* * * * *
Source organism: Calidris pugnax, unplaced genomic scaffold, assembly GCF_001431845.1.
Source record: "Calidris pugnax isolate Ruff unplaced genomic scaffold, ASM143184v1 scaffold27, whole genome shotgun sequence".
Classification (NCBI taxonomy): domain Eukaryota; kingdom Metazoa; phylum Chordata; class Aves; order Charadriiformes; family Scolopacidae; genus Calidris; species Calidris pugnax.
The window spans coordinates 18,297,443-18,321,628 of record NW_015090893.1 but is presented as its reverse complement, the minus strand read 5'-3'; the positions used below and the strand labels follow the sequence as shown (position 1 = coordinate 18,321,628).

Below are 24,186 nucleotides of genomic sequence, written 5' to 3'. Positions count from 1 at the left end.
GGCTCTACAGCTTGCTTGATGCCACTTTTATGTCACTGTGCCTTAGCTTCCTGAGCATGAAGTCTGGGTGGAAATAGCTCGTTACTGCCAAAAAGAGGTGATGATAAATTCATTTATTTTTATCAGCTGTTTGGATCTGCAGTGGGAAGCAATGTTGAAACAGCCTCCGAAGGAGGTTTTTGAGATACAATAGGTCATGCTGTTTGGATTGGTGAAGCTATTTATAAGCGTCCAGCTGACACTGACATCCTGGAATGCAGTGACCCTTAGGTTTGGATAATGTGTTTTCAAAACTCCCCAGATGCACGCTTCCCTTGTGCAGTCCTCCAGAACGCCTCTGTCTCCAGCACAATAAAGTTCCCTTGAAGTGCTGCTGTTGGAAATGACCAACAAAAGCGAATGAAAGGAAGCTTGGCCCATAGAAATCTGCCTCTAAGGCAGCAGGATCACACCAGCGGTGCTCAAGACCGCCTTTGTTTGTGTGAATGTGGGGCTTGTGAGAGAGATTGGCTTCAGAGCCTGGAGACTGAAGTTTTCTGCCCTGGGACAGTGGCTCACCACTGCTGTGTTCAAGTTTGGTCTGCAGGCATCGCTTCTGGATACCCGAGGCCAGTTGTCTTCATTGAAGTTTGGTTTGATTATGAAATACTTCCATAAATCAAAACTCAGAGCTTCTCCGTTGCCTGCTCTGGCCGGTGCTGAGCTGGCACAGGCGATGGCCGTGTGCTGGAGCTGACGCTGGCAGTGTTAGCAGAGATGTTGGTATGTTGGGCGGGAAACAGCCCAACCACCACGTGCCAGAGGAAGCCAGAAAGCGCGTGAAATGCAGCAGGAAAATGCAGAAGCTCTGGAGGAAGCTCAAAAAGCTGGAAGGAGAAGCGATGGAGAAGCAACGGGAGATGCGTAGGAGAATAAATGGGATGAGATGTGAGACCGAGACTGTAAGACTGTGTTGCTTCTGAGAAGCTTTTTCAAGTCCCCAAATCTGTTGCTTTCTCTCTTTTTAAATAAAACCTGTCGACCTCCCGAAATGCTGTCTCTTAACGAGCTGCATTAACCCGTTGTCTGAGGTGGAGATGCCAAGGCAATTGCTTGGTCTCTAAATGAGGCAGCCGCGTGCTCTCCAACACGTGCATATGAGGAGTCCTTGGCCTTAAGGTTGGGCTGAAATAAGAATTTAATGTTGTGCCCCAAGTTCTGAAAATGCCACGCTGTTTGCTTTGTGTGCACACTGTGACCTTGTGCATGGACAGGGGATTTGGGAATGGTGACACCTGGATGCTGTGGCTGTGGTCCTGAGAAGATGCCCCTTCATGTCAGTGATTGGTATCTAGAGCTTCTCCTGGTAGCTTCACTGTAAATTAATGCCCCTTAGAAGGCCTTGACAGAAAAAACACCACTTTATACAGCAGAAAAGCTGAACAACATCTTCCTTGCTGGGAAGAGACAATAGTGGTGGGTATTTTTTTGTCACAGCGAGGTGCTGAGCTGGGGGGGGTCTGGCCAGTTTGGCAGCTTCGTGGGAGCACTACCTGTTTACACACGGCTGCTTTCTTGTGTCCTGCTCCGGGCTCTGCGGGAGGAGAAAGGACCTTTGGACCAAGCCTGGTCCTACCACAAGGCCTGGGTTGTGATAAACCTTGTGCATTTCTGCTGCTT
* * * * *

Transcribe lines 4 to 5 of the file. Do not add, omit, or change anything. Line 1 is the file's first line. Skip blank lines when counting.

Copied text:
The window spans coordinates 18,297,443-18,321,628 of record NW_015090893.1 but is presented as its reverse complement, the minus strand read 5'-3'; the positions used below and the strand labels follow the sequence as shown (position 1 = coordinate 18,321,628).

Below are 24,186 nucleotides of genomic sequence, written 5' to 3'. Positions count from 1 at the left end.